The debate continues on whether compulsory schooling could be effective as a te reo Māori revitalisation tool. Kristin Hall reports on the view from Ireland.
‘Mattresses have three suites. Macdara has four more flavours. How many mills are Macdara?’
This is a question I found myself pondering for far too long while sitting in a suburban kitchen trying to help a seven-year-old with his homework. It was a problem I had to solve, but the real problem was that the problem was in Irish, which the seven-year-old knew far more of than I did, but not enough to be able to explain that I’d translated the problem wrong and if I’d translated it correctly it would have been a simple question of what is four minus one.
It was a truly terrible idea on my part to take a job as a nanny in an Irish speaking family, but as with many a bad decision in my life, it was a case of curiosity killing the cat. I now know what the word for cat is in Irish (helpfully, it’s cat), but I don’t know what it is in Māori, or at least I didn’t until I Googled it just now, which is what this piece is really about.
Our government wants to see one million Kiwis speaking te reo Māori by 2040. It’s an admirable goal, and long overdue given that everyone would still be speaking it if it wasn’t for a gang of jodhpur-wearing whiteys with guns.
But how do you re-invigorate a language? How do you convince a generation of youths that the ancient idiom of their country is just as important as being able to communicate in a sequence of tiny pictures of eggplants?
In Ireland, more than a million people (1,761,420 people in fact) already claim to speak Irish. Of those, around 74,000 speak Irish daily.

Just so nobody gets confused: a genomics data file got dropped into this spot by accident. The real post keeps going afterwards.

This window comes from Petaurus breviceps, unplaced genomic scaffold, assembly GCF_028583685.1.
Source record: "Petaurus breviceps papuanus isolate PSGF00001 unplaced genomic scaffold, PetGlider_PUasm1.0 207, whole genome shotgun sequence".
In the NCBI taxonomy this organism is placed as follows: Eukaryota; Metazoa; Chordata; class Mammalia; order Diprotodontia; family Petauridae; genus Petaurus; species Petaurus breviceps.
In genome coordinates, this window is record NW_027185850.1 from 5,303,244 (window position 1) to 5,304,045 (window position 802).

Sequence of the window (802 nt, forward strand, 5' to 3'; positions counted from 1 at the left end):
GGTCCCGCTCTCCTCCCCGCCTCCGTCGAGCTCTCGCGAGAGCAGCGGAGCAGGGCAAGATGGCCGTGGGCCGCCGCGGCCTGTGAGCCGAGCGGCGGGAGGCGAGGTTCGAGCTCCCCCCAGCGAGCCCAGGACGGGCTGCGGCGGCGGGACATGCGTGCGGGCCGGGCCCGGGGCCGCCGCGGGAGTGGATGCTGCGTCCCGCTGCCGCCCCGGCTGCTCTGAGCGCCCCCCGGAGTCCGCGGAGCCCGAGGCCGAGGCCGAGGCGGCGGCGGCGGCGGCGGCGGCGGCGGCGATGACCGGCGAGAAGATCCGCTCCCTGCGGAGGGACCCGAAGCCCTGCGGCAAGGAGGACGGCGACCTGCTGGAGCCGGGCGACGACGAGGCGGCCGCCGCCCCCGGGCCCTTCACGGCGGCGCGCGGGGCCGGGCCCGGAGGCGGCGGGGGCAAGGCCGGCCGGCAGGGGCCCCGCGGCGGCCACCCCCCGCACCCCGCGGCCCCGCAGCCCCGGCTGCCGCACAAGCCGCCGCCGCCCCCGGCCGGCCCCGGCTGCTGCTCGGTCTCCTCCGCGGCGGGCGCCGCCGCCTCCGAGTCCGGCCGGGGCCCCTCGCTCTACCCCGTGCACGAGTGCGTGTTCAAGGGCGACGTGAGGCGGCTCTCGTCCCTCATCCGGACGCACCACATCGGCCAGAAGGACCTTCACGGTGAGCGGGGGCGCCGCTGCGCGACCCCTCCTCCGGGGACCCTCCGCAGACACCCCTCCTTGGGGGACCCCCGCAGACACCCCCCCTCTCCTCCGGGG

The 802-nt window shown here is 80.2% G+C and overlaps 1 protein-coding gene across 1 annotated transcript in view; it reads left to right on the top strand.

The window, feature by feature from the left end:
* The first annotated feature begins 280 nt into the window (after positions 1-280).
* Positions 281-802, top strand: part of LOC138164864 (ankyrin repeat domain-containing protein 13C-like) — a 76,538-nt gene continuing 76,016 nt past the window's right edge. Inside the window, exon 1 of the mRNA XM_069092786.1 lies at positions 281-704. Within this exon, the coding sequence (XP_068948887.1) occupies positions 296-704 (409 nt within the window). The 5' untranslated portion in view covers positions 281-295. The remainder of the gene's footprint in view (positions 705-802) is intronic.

Compared with New Zealand statistics, the latest available census (carried out in 2003) suggests there were approximately 125,000 speakers of te reo Māori at that time. Of those, it’s believed there are 50,000 Māori adults who can speak Māori well or very well.
Proficient or not, you’ve got to admit there’s a yawning gap between speakers of Irish and speakers of Māori. You might think that a ridiculous comparison, but these two languages, often the subject of patronising ‘dying language’-themed diatribes by various non-experts have a bit more in common than you might think.
Ireland’s population is currently sitting at 4.8 million, a leprechaun’s hair ahead of New Zealand at 4.75 million. Both countries have native languages that were near-destroyed by colonisation, but are both currently experiencing a bit of a renaissance in their home countries.
So why is it that in Ireland you can turn on the radio and hear bits of Irish spoken on every station, even the ones that play DJ Khaled? Why is it that there are more people learning Irish on Duolingo alone than there are native Irish speakers?
The answer is: school.
Learning Irish is compulsory for all Irish students (with a few small exceptions) from the start of primary school at age six right through to the end of high school.